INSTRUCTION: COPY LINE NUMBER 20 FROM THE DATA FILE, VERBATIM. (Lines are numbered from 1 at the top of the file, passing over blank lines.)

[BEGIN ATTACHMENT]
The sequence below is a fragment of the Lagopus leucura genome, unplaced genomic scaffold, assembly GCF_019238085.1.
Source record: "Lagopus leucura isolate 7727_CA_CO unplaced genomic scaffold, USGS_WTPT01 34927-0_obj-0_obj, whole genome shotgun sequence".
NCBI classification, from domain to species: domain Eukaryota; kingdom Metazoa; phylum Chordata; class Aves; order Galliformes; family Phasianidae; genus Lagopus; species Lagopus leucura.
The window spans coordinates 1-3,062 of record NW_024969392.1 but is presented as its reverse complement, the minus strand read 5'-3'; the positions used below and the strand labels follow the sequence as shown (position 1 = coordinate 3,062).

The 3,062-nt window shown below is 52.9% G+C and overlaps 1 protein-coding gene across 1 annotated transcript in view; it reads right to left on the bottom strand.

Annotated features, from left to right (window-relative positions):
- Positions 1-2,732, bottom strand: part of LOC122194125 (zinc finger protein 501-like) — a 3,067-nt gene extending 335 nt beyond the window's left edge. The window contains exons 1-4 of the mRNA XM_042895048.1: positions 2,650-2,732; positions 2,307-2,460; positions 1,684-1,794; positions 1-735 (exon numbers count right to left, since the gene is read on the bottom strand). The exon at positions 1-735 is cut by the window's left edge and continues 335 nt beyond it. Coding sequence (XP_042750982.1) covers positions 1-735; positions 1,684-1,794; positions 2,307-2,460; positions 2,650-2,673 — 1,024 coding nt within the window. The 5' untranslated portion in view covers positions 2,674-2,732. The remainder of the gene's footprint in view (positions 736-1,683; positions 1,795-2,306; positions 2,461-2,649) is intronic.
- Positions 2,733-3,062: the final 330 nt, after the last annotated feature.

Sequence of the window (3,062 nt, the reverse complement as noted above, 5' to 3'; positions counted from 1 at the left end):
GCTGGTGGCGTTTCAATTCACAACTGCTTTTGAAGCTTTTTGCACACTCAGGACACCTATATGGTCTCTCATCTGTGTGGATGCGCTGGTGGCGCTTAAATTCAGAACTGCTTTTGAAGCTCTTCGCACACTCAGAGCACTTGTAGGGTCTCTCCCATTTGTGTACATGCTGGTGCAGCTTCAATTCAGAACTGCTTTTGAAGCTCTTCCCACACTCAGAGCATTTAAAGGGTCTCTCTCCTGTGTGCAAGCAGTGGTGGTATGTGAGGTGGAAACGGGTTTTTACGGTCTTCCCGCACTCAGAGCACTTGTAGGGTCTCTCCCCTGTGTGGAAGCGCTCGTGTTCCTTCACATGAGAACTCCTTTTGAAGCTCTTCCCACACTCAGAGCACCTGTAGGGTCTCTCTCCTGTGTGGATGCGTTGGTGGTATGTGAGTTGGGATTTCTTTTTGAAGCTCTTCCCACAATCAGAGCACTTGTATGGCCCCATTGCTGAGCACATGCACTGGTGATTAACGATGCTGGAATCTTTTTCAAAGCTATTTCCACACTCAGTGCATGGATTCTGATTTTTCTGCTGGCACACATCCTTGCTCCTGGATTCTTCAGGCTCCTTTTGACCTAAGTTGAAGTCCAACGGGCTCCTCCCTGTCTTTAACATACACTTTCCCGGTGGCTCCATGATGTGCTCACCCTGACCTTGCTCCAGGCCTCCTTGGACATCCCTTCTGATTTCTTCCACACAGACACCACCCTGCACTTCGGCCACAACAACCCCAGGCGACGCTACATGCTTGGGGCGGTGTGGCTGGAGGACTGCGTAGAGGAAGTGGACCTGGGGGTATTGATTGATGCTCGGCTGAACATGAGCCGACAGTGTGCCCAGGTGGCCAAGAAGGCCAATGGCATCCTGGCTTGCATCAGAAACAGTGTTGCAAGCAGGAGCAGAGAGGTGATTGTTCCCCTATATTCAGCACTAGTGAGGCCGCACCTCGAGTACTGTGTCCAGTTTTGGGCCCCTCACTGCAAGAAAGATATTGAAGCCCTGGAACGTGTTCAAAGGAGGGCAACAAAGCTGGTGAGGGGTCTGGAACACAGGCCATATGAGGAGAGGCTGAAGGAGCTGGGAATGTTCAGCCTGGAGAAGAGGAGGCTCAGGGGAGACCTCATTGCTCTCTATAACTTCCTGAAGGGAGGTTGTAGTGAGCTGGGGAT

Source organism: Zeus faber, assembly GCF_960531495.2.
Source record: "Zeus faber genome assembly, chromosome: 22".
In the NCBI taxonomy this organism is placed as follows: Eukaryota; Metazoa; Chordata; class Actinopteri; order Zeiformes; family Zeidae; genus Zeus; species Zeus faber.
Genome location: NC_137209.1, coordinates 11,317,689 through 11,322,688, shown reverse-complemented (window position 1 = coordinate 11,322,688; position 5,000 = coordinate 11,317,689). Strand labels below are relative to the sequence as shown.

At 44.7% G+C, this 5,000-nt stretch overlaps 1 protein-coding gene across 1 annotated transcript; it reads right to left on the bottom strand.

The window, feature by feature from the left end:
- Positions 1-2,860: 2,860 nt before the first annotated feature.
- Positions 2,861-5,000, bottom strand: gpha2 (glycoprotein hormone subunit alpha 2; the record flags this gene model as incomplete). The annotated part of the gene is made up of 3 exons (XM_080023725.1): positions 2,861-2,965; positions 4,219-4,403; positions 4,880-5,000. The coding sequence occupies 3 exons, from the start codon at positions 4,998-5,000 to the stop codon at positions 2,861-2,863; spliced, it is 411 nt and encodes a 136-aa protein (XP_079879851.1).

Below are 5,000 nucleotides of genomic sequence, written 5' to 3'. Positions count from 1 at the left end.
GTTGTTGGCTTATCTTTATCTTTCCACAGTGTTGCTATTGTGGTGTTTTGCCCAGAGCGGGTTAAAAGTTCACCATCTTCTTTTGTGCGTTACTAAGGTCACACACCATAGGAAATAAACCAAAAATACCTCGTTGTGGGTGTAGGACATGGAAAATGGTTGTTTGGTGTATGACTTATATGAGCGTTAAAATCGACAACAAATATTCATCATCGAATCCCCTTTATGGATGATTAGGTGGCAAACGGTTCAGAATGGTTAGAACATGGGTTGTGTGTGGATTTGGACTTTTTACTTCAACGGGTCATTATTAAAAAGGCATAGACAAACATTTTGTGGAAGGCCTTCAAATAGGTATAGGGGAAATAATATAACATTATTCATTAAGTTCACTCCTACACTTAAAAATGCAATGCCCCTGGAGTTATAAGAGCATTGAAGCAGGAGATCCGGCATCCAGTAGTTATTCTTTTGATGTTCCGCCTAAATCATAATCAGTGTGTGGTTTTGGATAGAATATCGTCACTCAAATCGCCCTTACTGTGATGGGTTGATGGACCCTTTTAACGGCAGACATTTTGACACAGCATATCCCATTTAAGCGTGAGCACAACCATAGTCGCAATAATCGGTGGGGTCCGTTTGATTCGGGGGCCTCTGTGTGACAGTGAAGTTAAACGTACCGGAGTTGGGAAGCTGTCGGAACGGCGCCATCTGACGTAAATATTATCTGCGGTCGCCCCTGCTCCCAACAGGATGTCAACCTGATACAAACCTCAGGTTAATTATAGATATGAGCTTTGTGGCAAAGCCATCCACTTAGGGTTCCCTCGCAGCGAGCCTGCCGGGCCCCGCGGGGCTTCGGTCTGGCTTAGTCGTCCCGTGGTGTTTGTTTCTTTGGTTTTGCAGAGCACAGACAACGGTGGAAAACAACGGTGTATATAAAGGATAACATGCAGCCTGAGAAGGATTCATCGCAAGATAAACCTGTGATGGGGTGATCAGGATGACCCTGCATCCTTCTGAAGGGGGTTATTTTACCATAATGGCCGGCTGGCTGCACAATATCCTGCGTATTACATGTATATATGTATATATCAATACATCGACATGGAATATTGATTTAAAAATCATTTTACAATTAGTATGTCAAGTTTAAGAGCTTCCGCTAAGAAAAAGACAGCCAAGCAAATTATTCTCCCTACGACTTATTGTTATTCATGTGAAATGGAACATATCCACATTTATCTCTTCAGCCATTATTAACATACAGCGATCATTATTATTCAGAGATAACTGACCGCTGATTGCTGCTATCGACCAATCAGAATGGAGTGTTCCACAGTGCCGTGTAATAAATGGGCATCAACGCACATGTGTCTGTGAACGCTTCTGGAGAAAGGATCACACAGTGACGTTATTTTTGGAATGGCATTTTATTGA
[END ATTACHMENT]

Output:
GTTGTTGGCTTATCTTTATCTTTCCACAGTGTTGCTATTGTGGTGTTTTGCCCAGAGCGGGTTAAAAGTTCACCATCTTCTTTTGTGCGTTACTAAGGTCACACACCATAGGAAATAAACCAAAAATACCTCGTTGTGGGTGTAGGACATGGAAAATGGTTGTTTGGTGTATGACTTATATGAGCGTTAAAATCGACAACAAATATTCATCATCGAATCCCCTTTATGGATGATTAGGTGGCAAACGGTTCAGAATGGTTAGAACATGGGTTGTGTGTGGATTTGGACTTTTTACTTCAACGGGTCATTATTAAAAAGGCATAGACAAACATTTTGTGGAAGGCCTTCAAATAGGTATAGGGGAAATAATATAACATTATTCATTAAGTTCACTCCTACACTTAAAAATGCAATGCCCCTGGAGTTATAAGAGCATTGAAGCAGGAGATCCGGCATCCAGTAGTTATTCTTTTGATGTTCCGCCTAAATCATAATCAGTGTGTGGTTTTGGATAGAATATCGTCACTCAAATCGCCCTTACTGTGATGGGTTGATGGACCCTTTTAACGGCAGACATTTTGACACAGCATATCCCATTTAAGCGTGAGCACAACCATAGTCGCAATAATCGGTGGGGTCCGTTTGATTCGGGGGCCTCTGTGTGACAGTGAAGTTAAACGTACCGGAGTTGGGAAGCTGTCGGAACGGCGCCATCTGACGTAAATATTATCTGCGGTCGCCCCTGCTCCCAACAGGATGTCAACCTGATACAAACCTCAGGTTAATTATAGATATGAGCTTTGTGGCAAAGCCATCCACTTAGGGTTCCCTCGCAGCGAGCCTGCCGGGCCCCGCGGGGCTTCGGTCTGGCTTAGTCGTCCCGTGGTGTTTGTTTCTTTGGTTTTGCAGAGCACAGACAACGGTGGAAAACAACGGTGTATATAAAGGATAACATGCAGCCTGAGAAGGATTCATCGCAAGATAAACCTGTGATGGGGTGATCAGGATGACCCTGCATCCTTCTGAAGGGGGTTATTTTACCATAATGGCCGGCTGGCTGCACAATATCCTGCGTATTACATGTATATATGTATATATCAATACATCGACATGGAATATTGATTTAAAAATCATTTTACAATTAGTATGTCAAGTTTAAGAGCTTCCGCTAAGAAAAAGACAGCCAAGCAAATTATTCTCCCTACGACTTATTGTTATTCATGTGAAATGGAACATATCCACATTTATCTCTTCAGCCATTATTAACATACAGCGATCATTATTATTCAGAGATAACTGACCGCTGATTGCTGCTATCGACCAATCAGAATGGAGTGTTCCACAGTGCCGTGTAATAAATGGGCATCAACGCACATGTGTCTGTGAACGCTTCTGGAGAAAGGATCACACAGTGACGTTATTTTTGGAATGGCATTTTATTGA